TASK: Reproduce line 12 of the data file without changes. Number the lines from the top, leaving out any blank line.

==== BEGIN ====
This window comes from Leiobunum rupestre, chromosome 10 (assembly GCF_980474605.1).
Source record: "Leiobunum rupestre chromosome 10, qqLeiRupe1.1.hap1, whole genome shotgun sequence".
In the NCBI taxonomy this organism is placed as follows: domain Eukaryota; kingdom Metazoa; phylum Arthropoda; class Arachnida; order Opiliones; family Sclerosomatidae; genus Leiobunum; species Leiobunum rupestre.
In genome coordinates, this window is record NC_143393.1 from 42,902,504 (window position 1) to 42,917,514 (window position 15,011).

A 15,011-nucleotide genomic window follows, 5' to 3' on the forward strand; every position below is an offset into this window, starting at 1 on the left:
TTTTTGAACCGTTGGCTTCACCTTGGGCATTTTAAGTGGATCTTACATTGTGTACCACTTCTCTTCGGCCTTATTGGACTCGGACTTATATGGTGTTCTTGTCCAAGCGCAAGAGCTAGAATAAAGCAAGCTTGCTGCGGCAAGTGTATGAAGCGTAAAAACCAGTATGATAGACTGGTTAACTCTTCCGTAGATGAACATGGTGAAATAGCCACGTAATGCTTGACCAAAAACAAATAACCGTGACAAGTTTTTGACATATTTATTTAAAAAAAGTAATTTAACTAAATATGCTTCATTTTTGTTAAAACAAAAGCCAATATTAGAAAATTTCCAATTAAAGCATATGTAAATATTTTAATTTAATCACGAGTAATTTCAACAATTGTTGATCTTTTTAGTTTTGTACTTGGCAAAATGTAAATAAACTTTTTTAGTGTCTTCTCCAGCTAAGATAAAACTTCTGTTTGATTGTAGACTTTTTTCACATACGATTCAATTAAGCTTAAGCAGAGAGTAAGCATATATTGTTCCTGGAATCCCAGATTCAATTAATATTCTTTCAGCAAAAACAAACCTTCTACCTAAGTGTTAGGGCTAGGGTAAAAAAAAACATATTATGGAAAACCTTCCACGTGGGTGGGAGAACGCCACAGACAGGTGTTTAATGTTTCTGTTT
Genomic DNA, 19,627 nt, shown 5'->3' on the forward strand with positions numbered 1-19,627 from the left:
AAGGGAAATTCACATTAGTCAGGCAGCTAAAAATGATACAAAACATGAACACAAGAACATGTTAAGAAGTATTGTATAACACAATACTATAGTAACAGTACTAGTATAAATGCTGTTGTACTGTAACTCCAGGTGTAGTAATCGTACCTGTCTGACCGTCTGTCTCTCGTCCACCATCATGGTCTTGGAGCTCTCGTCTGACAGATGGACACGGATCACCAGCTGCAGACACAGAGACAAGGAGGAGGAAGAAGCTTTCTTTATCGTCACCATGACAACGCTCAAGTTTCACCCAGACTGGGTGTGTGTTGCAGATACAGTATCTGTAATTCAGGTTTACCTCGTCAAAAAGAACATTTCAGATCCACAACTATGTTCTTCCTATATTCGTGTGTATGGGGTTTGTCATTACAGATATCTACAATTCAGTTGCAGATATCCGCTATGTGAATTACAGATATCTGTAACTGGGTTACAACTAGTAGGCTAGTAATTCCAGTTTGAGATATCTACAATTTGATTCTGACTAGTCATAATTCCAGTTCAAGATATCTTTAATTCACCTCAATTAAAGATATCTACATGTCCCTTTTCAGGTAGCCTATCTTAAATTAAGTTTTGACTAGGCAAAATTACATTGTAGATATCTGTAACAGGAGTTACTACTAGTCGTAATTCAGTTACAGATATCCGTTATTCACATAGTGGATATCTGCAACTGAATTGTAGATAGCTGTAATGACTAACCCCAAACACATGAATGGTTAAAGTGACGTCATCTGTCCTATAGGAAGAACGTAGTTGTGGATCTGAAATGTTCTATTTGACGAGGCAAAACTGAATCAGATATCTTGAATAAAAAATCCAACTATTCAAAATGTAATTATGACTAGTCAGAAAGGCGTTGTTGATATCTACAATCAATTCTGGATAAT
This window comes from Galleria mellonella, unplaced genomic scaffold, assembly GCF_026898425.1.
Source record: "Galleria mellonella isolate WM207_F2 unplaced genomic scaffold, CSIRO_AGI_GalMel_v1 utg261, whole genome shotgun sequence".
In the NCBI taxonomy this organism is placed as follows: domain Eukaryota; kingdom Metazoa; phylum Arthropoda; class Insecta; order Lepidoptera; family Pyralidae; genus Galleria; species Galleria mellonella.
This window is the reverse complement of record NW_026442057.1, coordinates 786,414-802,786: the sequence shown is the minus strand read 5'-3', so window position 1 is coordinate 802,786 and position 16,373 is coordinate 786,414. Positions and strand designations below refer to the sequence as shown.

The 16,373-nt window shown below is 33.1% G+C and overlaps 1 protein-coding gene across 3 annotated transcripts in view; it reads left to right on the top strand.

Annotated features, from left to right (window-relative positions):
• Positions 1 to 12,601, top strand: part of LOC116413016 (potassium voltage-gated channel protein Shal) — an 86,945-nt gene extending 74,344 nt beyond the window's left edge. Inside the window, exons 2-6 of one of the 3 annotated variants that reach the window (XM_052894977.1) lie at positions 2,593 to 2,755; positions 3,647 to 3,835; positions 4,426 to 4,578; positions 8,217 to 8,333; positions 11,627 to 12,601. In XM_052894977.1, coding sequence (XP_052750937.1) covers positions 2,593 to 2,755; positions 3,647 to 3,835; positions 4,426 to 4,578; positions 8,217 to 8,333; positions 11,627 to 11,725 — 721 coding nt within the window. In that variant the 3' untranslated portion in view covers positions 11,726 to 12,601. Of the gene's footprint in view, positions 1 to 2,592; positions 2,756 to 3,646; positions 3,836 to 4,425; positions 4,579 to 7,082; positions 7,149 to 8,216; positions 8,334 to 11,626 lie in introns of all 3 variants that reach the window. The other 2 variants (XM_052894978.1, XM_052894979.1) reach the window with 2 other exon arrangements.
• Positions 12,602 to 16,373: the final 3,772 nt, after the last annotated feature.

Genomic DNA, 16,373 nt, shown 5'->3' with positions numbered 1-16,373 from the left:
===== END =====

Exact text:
This window is the reverse complement of record NW_026442057.1, coordinates 786,414-802,786: the sequence shown is the minus strand read 5'-3', so window position 1 is coordinate 802,786 and position 16,373 is coordinate 786,414. Positions and strand designations below refer to the sequence as shown.